Law360 (May 31, 2019, 8:35 PM EDT) — The University of Pittsburgh Medical Center told the Commonwealth Court Friday that its rival Highmark Health can’t join in UPMC’s debate with the Pennsylvania Attorney General over the agreement keeping them together, since the two health care giants had separately negotiated their sides of the deal with the state.
UPMC’s lawyers filed a motion Friday seeking to exclude Highmark’s testimony from a hearing scheduled for June 10-11 in Harrisburg, which will weigh what the parties’ intent was five years ago when they agreed to keep UPMC hospitals and doctors in-network for some Highmark patients and whether the state has the power to extend and modify that agreement as Attorney General Josh Shapiro has requested.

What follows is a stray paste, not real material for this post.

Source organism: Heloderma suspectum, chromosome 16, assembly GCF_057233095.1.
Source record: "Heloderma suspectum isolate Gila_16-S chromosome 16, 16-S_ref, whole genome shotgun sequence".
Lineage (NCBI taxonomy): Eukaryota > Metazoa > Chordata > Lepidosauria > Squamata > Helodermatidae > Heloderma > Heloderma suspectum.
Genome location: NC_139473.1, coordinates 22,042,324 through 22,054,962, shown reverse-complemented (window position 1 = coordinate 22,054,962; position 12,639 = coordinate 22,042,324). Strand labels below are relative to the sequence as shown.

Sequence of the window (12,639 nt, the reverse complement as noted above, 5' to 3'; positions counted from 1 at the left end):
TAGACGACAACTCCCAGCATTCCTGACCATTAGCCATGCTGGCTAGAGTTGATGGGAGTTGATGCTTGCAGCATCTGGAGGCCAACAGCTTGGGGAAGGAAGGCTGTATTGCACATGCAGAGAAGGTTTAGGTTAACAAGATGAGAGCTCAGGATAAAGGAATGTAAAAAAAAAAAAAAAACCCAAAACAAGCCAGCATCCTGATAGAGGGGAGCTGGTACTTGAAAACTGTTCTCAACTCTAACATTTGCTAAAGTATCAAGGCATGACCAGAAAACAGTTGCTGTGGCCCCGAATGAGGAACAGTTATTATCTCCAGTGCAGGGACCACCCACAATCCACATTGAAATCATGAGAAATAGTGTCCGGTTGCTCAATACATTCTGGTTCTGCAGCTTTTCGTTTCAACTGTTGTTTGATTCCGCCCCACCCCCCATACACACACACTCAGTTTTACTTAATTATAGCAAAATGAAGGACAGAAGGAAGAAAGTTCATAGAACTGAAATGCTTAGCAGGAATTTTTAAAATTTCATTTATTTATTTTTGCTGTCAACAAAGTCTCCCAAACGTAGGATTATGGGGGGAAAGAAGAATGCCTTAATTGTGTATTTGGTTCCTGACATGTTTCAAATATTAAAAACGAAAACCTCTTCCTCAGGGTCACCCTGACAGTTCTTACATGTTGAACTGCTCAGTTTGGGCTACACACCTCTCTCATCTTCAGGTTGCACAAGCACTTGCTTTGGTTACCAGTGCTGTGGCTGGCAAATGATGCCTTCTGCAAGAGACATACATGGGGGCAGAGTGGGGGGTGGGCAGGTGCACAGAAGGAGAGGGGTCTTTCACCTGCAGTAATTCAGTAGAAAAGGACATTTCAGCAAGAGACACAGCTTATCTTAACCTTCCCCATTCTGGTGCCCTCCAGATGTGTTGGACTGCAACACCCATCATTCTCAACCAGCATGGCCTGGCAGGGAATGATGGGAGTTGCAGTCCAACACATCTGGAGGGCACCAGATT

UPMC argued that no one at Highmark could know what UPMC’s motivations and intentions were if they weren’t in the room when the deal was reached.
“The commonwealth separately negotiated independent consent decrees with each of UPMC and Highmark,” the motion says. “Highmark was not a party to the UPMC/commonwealth negotiations and has no firsthand personal knowledge of the contracting intent of either UPMC or the commonwealth concerning the UPMC/commonwealth consent decree.”
UPMC asked that the court preclude Highmark from offering any testimony or presenting any testimony at the hearing on the “narrow issue” of the meaning and scope of the agreements’ modification provisions, which Shapiro has cited in asking the court to extend the agreements and make the two Pittsburgh-based insurance and health care providers stick together to keep the region’s biggest hospital network affordable for customers of its biggest Blue Cross Blue Shield insurer.